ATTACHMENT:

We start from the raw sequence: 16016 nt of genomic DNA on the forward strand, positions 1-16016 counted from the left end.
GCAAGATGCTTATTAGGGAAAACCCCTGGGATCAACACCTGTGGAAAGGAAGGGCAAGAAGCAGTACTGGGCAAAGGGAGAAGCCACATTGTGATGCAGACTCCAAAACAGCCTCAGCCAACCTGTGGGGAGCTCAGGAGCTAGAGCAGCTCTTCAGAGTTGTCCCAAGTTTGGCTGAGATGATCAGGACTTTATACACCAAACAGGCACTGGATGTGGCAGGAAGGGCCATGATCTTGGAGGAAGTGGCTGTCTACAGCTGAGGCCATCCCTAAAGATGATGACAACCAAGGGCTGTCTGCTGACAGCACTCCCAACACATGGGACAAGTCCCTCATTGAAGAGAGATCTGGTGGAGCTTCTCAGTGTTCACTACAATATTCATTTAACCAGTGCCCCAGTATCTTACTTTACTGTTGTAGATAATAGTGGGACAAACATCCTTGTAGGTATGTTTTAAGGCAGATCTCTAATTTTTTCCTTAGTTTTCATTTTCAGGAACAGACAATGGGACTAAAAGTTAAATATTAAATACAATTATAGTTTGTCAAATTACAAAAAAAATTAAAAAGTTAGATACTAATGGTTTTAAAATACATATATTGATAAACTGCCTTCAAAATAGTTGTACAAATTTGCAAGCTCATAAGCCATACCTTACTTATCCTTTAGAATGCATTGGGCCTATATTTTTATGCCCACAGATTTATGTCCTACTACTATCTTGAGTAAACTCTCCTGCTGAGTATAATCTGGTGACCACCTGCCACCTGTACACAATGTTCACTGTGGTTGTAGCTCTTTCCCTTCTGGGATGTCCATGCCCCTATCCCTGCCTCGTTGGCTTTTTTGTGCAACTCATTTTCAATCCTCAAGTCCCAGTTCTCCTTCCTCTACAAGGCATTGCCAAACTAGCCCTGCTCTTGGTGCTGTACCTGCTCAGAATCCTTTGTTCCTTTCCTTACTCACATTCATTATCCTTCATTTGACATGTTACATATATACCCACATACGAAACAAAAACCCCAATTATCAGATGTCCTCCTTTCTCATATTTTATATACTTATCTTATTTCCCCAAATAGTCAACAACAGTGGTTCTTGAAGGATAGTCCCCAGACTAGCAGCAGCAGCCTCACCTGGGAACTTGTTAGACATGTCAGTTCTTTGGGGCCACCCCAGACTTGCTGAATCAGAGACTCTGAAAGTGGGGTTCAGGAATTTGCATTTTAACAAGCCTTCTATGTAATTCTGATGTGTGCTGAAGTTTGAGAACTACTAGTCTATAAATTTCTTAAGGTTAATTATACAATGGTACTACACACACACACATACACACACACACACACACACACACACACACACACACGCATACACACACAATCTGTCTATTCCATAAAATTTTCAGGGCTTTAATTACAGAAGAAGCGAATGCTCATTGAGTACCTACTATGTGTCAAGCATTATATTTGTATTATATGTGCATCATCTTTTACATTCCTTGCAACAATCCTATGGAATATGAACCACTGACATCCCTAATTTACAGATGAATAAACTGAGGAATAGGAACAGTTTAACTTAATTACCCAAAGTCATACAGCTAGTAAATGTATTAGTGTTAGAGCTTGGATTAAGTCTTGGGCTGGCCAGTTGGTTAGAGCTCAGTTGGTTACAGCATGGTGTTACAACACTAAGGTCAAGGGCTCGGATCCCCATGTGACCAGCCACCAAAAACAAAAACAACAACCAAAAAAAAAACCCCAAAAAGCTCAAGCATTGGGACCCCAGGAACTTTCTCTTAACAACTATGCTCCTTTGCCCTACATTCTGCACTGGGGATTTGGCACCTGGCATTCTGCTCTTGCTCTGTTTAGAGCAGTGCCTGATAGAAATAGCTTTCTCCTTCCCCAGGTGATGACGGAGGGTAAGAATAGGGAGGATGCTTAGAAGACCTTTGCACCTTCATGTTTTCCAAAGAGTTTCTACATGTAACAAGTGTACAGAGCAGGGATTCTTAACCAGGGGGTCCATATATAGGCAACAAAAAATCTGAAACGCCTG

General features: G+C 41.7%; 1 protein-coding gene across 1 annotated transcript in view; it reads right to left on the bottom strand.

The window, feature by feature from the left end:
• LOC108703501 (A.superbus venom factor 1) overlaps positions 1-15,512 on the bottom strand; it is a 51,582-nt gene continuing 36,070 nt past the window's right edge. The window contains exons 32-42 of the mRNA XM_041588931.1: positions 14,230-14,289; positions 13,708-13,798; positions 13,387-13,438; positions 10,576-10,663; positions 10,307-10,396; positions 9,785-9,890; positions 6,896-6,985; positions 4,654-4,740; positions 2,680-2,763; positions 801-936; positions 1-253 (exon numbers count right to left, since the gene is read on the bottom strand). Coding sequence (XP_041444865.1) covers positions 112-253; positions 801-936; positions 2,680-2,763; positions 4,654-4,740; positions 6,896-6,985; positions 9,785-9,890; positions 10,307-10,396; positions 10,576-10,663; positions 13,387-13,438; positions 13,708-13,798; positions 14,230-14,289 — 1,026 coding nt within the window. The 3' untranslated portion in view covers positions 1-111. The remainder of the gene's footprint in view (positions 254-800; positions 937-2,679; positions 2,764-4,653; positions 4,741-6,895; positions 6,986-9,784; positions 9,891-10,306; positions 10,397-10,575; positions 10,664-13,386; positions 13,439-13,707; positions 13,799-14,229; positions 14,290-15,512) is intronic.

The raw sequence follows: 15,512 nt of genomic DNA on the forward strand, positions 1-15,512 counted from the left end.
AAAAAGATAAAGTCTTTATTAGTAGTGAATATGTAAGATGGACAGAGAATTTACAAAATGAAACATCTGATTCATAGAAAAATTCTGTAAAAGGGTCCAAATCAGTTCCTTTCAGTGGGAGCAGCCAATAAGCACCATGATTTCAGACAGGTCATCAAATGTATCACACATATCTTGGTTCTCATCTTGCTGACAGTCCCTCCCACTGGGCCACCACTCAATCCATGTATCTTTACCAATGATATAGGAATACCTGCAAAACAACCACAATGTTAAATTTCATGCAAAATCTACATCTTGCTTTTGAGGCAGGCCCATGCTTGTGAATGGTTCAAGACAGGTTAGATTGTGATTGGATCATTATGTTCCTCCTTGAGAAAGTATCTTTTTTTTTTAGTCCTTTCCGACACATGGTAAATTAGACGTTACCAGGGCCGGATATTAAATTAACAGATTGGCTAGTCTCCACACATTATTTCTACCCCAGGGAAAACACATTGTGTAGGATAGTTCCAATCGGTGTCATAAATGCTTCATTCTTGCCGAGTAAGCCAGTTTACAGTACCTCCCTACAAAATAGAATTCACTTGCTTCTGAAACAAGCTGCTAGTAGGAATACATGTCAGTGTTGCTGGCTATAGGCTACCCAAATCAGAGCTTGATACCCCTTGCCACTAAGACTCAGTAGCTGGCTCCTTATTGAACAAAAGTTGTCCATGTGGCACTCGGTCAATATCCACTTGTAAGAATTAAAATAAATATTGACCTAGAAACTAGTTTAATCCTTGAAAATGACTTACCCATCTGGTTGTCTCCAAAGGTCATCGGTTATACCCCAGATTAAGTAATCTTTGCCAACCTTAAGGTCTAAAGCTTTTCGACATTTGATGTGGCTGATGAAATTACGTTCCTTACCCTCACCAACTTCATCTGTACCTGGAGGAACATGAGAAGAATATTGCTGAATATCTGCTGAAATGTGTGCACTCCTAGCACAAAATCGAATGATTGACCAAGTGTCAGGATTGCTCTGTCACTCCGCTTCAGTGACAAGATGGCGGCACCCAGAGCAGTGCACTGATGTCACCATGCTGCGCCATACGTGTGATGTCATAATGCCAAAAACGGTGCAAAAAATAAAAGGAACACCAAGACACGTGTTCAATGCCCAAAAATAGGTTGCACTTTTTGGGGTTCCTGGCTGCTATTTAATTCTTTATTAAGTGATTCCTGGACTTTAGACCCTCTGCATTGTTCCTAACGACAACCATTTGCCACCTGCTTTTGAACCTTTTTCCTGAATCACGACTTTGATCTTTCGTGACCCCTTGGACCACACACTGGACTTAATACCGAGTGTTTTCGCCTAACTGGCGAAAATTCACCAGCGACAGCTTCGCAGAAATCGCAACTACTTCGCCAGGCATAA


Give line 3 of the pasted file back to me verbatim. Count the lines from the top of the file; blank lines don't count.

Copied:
General features: G+C 41.7%; 1 protein-coding gene across 1 annotated transcript in view; it reads right to left on the bottom strand.